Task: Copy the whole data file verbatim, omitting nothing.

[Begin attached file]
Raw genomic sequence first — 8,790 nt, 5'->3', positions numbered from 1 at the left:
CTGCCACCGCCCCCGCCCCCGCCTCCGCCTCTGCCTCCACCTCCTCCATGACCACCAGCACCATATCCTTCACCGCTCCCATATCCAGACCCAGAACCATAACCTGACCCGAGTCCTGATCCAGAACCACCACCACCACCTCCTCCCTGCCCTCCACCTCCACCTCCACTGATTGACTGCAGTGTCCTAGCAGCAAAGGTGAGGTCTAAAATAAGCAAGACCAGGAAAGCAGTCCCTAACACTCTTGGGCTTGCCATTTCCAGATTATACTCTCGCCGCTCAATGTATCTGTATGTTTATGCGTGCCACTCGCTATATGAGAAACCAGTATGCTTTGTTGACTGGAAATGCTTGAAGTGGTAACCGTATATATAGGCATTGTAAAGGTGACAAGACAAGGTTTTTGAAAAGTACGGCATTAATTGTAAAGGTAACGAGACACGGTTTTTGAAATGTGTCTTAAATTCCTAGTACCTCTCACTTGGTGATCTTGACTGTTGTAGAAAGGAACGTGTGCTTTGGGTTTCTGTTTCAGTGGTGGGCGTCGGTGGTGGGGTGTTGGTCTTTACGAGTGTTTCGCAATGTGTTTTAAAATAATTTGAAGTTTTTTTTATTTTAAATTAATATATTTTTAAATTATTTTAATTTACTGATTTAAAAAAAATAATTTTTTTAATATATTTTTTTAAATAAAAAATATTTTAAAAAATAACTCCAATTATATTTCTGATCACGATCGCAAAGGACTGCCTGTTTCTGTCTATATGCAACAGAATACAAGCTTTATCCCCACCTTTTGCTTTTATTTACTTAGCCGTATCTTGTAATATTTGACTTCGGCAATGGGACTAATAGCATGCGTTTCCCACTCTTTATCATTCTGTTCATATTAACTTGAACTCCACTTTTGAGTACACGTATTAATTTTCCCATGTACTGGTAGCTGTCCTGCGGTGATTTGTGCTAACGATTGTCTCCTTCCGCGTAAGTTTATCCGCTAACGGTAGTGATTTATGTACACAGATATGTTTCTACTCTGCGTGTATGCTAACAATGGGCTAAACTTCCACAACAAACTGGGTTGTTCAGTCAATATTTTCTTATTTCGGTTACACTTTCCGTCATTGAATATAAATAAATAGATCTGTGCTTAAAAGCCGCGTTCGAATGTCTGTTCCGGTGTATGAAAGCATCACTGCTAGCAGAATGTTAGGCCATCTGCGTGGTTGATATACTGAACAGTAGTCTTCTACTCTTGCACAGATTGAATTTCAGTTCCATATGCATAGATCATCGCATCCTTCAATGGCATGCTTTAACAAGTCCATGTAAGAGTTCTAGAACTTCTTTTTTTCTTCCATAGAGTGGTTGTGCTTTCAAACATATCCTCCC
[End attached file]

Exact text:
Raw genomic sequence first — 8,790 nt, 5'->3', positions numbered from 1 at the left:
CTGCCACCGCCCCCGCCCCCGCCTCCGCCTCTGCCTCCACCTCCTCCATGACCACCAGCACCATATCCTTCACCGCTCCCATATCCAGACCCAGAACCATAACCTGACCCGAGTCCTGATCCAGAACCACCACCACCACCTCCTCCCTGCCCTCCACCTCCACCTCCACTGATTGACTGCAGTGTCCTAGCAGCAAAGGTGAGGTCTAAAATAAGCAAGACCAGGAAAGCAGTCCCTAACACTCTTGGGCTTGCCATTTCCAGATTATACTCTCGCCGCTCAATGTATCTGTATGTTTATGCGTGCCACTCGCTATATGAGAAACCAGTATGCTTTGTTGACTGGAAATGCTTGAAGTGGTAACCGTATATATAGGCATTGTAAAGGTGACAAGACAAGGTTTTTGAAAAGTACGGCATTAATTGTAAAGGTAACGAGACACGGTTTTTGAAATGTGTCTTAAATTCCTAGTACCTCTCACTTGGTGATCTTGACTGTTGTAGAAAGGAACGTGTGCTTTGGGTTTCTGTTTCAGTGGTGGGCGTCGGTGGTGGGGTGTTGGTCTTTACGAGTGTTTCGCAATGTGTTTTAAAATAATTTGAAGTTTTTTTTATTTTAAATTAATATATTTTTAAATTATTTTAATTTACTGATTTAAAAAAAATAATTTTTTTAATATATTTTTTTAAATAAAAAATATTTTAAAAAATAACTCCAATTATATTTCTGATCACGATCGCAAAGGACTGCCTGTTTCTGTCTATATGCAACAGAATACAAGCTTTATCCCCACCTTTTGCTTTTATTTACTTAGCCGTATCTTGTAATATTTGACTTCGGCAATGGGACTAATAGCATGCGTTTCCCACTCTTTATCATTCTGTTCATATTAACTTGAACTCCACTTTTGAGTACACGTATTAATTTTCCCATGTACTGGTAGCTGTCCTGCGGTGATTTGTGCTAACGATTGTCTCCTTCCGCGTAAGTTTATCCGCTAACGGTAGTGATTTATGTACACAGATATGTTTCTACTCTGCGTGTATGCTAACAATGGGCTAAACTTCCACAACAAACTGGGTTGTTCAGTCAATATTTTCTTATTTCGGTTACACTTTCCGTCATTGAATATAAATAAATAGATCTGTGCTTAAAAGCCGCGTTCGAATGTCTGTTCCGGTGTATGAAAGCATCACTGCTAGCAGAATGTTAGGCCATCTGCGTGGTTGATATACTGAACAGTAGTCTTCTACTCTTGCACAGATTGAATTTCAGTTCCATATGCATAGATCATCGCATCCTTCAATGGCATGCTTTAACAAGTCCATGTAAGAGTTCTAGAACTTCTTTTTTTCTTCCATAGAGTGGTTGTGCTTTCAAACATATCCTCCC